The extra carbon dioxide in the atmosphere that contributes to global warming doesn’t just mean trouble for land inhabitants; the ocean is growing more and more acidic due the excess carbon dioxide floating around. The ocean has absorbed the extra carbon dioxide, which has surprised and concerned scientists.
The coral reef is most ocean life threatened by the rising acid levels and what has been described as a sort of “osteoporosis” is causing the reef to die (resulting in a white bleached coloring). High levels of ocean acidity hinder and sometimes prevent the formation of coral skeletons. The reef is a strong entity, but the skeletal thinning will cause severe deterioration. Coral reefs are also the producers of seashells. The death of the reed, particularly in Australia, threatens a variety of sectors including tourism and food security.
This surprising new revelation has provoked a lot of concern because of the serious consequences it has on the ocean and ocean life. Climate change in general has devastating consequences, but this new factor is considered unprecedented as well as unexpected. Scientists initially expected that the carbon dioxide being absorbed by the water would dilute as shallow and deep waters mixed together. Unfortunately for the reef, the carbon dioxide is settling in the shallow waters, making them much more acidic than usual.
Oyster populations will suffer because high ocean acidity causes their shell growth to be stunted. A study showed high ocean acidity levels also affect clown fish. An experiment was performed in which high acidity levels were replicated, in particular the levels that are expected by the end of this century. Clown fish began swimming towards their predators instead of away from them because the high levels of acidity caused a dulling in their sense of smell. Like clown fish, salmon also depend on using their sense of smell to locate their natal breeding grounds, and it’s a very real possibility that if their smell was impaired they could no longer do so.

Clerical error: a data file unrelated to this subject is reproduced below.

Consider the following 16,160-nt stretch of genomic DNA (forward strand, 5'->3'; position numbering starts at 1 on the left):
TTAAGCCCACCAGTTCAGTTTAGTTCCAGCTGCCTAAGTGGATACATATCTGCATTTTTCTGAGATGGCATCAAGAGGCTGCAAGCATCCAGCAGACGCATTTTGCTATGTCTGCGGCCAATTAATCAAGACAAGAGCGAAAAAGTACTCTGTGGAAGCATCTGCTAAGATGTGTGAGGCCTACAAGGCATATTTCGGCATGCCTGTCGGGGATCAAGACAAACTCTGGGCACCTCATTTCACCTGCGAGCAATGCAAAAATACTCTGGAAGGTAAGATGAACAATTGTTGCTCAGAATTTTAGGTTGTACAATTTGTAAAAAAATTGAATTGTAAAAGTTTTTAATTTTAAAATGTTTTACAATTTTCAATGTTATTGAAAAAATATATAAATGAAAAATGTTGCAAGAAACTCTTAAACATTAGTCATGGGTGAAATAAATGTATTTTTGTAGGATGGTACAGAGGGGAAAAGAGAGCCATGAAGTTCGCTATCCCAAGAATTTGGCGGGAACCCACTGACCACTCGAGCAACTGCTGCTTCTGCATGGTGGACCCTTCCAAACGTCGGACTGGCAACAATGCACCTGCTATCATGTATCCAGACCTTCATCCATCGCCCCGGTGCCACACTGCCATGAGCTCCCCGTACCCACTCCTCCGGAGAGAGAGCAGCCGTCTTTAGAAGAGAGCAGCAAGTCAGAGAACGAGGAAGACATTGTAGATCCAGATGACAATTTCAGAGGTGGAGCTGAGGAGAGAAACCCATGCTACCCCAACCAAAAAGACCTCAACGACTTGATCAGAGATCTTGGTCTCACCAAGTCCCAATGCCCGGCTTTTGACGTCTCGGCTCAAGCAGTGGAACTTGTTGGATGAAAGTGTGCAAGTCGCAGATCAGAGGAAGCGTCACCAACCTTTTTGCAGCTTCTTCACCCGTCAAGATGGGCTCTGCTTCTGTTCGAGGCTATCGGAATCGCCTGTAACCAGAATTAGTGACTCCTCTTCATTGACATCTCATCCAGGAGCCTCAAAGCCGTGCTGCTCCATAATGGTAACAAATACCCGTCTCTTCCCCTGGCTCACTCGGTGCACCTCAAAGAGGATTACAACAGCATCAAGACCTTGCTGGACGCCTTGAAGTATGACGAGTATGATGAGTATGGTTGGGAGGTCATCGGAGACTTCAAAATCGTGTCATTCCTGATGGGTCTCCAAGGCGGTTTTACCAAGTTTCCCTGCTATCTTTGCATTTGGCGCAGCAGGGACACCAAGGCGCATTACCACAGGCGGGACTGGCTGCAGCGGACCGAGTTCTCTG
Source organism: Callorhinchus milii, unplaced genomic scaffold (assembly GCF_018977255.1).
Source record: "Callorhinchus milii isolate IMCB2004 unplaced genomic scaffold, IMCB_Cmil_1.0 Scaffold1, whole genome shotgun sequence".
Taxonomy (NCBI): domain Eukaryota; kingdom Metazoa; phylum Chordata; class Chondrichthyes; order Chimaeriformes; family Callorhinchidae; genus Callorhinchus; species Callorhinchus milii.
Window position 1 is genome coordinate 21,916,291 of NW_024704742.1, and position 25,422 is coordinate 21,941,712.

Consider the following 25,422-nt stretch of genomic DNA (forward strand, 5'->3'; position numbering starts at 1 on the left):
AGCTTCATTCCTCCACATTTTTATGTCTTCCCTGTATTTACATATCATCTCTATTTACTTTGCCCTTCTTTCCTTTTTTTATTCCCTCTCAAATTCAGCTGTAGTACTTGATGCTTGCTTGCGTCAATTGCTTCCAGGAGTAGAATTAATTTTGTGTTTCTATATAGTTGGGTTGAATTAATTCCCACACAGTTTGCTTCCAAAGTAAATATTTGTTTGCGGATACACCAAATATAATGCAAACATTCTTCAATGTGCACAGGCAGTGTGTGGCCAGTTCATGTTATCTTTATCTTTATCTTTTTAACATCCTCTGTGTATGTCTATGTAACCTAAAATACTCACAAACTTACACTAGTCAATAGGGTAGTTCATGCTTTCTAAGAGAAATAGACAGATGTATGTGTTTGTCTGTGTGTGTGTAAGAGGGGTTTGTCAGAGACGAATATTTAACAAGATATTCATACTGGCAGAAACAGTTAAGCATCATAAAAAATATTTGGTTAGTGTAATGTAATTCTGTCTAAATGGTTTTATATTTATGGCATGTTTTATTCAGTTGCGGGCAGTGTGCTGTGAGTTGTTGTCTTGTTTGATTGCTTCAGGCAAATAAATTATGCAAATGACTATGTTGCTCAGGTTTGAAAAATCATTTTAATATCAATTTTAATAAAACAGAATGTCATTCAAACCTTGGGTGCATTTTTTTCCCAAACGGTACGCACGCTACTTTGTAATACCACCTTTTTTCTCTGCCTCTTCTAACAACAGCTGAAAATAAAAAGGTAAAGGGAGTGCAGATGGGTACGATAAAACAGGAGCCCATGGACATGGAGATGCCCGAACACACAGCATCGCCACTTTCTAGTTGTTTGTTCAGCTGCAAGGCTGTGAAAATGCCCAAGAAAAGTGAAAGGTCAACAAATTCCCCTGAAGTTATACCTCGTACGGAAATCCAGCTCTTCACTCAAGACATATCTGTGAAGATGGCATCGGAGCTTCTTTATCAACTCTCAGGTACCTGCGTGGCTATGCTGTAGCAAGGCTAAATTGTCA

The changing chemistry of oceans affects a lot of behavior, much of which is still being studied. The continuance of more severe weather could be exacerbated by a rise in ocean acidity, as the reefs protect coastlines from tsunamis. Thankfully, a reduction in carbon emissions could help lower the acidity. The more people pollute the harder it becomes to solve the problem. Without serious concern about the carbon dioxide levels in the atmosphere and their reduction more and more problems will arise. Some instruments are currently in place to help oyster farmers reduce the level of exposure to ocean water. The tools measure the changes in acidity as they can monitor they flow of water to hatcheries.
Long-term solutions need to be implemented. The carbon emissions that are currently in the atmosphere will continue to be absorbed for the next several decades and it will be a long time before the ocean could return to normal levels. The Environmental Protection Agency provides many ways that you can personally help reduce your emissions at home, at school, and at work.
Oceana has started a petition specifically geared at reducing green house gas emissions in order to lower ocean acidification. To sign click here. You will be preventing a mass extinction of coral reefs by reducing your carbon dioxide emissions and by supporting Oceana and its efforts to get the Congress to act on behalf of the oceans and support legislation that backs alternative energy and the reduction of the use of fossil fuels, which produce greenhouse gases. Otherwise, as is the case with all matters that pertain to global warming, the events that follow will be catastrophic and irreversible.
Photo credit: noaa.gov/features/climate/images/fig1_reef_fullsize.jpg